By: Allison Grayhurst
of mute despair where love
is murdered by a flying breath,
and old age is a house that never opens,
the key was around your neck
and suddenly, you were gone.
Paint bubbles over into
the killing flame. You were stern, yet
so in love with smooth dimensions.
It was our time as I took your arm while we
walked in the icy winter of the forest floor,
watching animals from your cabin window
and feeding the frightened cats.
My pain is newborn but like a boomerang, it is
released over the roaring lake where gulls
descend into the wet pillow of their grave.
How many times I thought you loved me, but
I never knew for certain. I sent you a card
declaring you as my mentor, and how strange
this tree bloomed. Goodbye sweet friend, bride
of nature, spiritual as a weathered stone.
Your visions will always grace my walls,
and tomorrow and tomorrow your memory
will help me to harvest the light
as I grow old.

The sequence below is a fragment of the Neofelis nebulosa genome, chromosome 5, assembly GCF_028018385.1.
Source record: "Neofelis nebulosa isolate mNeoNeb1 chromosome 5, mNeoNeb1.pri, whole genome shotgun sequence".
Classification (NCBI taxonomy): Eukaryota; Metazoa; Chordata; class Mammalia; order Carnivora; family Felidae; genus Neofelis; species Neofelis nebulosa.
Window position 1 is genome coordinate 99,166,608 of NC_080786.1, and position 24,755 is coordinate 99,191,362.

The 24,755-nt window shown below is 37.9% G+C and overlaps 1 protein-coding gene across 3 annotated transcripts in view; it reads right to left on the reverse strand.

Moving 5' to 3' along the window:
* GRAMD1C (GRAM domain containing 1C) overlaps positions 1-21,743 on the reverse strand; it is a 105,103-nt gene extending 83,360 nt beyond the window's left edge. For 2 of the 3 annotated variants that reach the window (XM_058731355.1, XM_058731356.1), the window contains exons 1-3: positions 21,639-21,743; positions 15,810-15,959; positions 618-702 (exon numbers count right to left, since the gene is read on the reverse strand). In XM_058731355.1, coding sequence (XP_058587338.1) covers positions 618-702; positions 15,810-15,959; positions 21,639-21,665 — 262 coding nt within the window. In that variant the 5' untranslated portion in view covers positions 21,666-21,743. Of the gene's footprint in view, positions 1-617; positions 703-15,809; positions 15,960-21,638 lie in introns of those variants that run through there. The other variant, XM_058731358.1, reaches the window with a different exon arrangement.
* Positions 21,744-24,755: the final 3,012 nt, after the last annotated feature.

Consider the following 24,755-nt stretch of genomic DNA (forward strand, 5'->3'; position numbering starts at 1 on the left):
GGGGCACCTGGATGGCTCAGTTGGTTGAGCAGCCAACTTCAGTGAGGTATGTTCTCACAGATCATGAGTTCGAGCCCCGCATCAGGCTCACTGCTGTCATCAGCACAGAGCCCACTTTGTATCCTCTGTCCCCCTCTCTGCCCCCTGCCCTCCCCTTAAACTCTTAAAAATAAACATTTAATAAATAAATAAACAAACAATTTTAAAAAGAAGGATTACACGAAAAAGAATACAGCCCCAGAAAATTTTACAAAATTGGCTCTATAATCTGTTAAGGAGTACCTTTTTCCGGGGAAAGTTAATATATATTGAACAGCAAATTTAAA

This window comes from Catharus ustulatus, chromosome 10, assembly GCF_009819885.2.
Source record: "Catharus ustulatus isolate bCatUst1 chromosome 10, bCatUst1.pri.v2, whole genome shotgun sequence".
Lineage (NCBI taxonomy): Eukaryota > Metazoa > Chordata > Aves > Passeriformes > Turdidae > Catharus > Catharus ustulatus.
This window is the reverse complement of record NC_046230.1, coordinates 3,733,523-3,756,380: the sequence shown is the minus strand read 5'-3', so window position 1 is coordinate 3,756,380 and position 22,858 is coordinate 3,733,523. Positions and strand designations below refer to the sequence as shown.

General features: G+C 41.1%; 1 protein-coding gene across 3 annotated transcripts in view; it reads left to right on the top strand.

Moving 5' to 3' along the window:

Allison Grayhurst is a member of the League of Canadian Poets. She has over 675 poems published in more than 315 international journals and anthologies. Her book Somewhere Falling was published by Beach Holme Publishers in 1995. Since then she has published eleven other books of poetry and six collections with Edge Unlimited Publishing. Prior to the publication of Somewhere Falling she had a poetry book published, Common Dream, and four chapbooks published by The Plowman. Her poetry chapbook The River is Blind was published by Ottawa publisher above/ground press in December 2012. In 2014 her chapbook Surrogate Dharma was published by Kind of a Hurricane Press, Barometric Pressures Author Series in October 2014. More recently, she has a chapbook Currents pending publication this Fall with Pink.Girl.Ink. Press. She lives in Toronto with her family. She also sculpts, working with clay; http://www.allisongrayhurst.com